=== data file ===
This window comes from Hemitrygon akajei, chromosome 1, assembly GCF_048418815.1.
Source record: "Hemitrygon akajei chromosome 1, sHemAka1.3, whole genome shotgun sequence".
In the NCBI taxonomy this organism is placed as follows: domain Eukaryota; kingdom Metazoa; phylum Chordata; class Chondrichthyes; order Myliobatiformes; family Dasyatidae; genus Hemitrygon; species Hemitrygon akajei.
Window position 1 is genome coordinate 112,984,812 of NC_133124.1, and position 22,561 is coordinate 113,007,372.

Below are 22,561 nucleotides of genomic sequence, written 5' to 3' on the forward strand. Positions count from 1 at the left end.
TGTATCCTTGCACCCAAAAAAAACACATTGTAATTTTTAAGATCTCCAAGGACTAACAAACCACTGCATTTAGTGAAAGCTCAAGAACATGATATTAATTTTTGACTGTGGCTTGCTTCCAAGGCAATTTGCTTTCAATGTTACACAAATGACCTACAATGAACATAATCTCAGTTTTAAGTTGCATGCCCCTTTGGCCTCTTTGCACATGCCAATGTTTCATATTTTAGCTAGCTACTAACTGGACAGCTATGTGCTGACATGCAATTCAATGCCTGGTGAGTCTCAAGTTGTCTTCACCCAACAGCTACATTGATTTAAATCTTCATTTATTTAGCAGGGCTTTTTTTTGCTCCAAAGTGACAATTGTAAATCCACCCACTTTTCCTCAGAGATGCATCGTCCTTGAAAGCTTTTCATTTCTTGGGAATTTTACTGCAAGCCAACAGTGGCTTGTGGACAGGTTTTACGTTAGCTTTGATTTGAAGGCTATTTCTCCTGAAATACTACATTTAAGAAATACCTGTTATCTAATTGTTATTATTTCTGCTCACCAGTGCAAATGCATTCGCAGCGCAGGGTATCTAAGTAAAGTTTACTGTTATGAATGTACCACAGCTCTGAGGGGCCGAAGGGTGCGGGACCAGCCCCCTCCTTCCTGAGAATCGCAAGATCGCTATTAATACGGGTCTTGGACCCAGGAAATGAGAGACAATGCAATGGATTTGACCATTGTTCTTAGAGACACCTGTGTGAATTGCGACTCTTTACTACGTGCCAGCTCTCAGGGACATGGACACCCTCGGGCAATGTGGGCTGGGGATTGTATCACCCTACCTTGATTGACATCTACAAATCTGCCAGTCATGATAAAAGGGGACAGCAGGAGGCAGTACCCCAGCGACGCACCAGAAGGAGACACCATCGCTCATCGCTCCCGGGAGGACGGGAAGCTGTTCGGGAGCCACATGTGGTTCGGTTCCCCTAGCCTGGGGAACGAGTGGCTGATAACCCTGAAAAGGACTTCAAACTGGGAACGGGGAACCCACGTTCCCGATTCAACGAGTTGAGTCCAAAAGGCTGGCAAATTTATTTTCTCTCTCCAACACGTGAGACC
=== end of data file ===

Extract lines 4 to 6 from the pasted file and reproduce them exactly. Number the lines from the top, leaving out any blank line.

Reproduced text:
Window position 1 is genome coordinate 112,984,812 of NC_133124.1, and position 22,561 is coordinate 113,007,372.

Below are 22,561 nucleotides of genomic sequence, written 5' to 3' on the forward strand. Positions count from 1 at the left end.
TGTATCCTTGCACCCAAAAAAAACACATTGTAATTTTTAAGATCTCCAAGGACTAACAAACCACTGCATTTAGTGAAAGCTCAAGAACATGATATTAATTTTTGACTGTGGCTTGCTTCCAAGGCAATTTGCTTTCAATGTTACACAAATGACCTACAATGAACATAATCTCAGTTTTAAGTTGCATGCCCCTTTGGCCTCTTTGCACATGCCAATGTTTCATATTTTAGCTAGCTACTAACTGGACAGCTATGTGCTGACATGCAATTCAATGCCTGGTGAGTCTCAAGTTGTCTTCACCCAACAGCTACATTGATTTAAATCTTCATTTATTTAGCAGGGCTTTTTTTTGCTCCAAAGTGACAATTGTAAATCCACCCACTTTTCCTCAGAGATGCATCGTCCTTGAAAGCTTTTCATTTCTTGGGAATTTTACTGCAAGCCAACAGTGGCTTGTGGACAGGTTTTACGTTAGCTTTGATTTGAAGGCTATTTCTCCTGAAATACTACATTTAAGAAATACCTGTTATCTAATTGTTATTATTTCTGCTCACCAGTGCAAATGCATTCGCAGCGCAGGGTATCTAAGTAAAGTTTACTGTTATGAATGTACCACAGCTCTGAGGGGCCGAAGGGTGCGGGACCAGCCCCCTCCTTCCTGAGAATCGCAAGATCGCTATTAATACGGGTCTTGGACCCAGGAAATGAGAGACAATGCAATGGATTTGACCATTGTTCTTAGAGACACCTGTGTGAATTGCGACTCTTTACTACGTGCCAGCTCTCAGGGACATGGACACCCTCGGGCAATGTGGGCTGGGGATTGTATCACCCTACCTTGATTGACATCTACAAATCTGCCAGTCATGATAAAAGGGGACAGCAGGAGGCAGTACCCCAGCGACGCACCAGAAGGAGACACCATCGCTCATCGCTCCCGGGAGGACGGGAAGCTGTTCGGGAGCCACATGTGGTTCGGTTCCCCTAGCCTGGGGAACGAGTGGCTGATAACCCTGAAAAGGACTTCAAACTGGGAACGGGGAACCCACGTTCCCGATTCAACGAGTTGAGTCCAAAAGGCTGGCAAATTTATTTTCTCTCTCCAACACGTGAGACC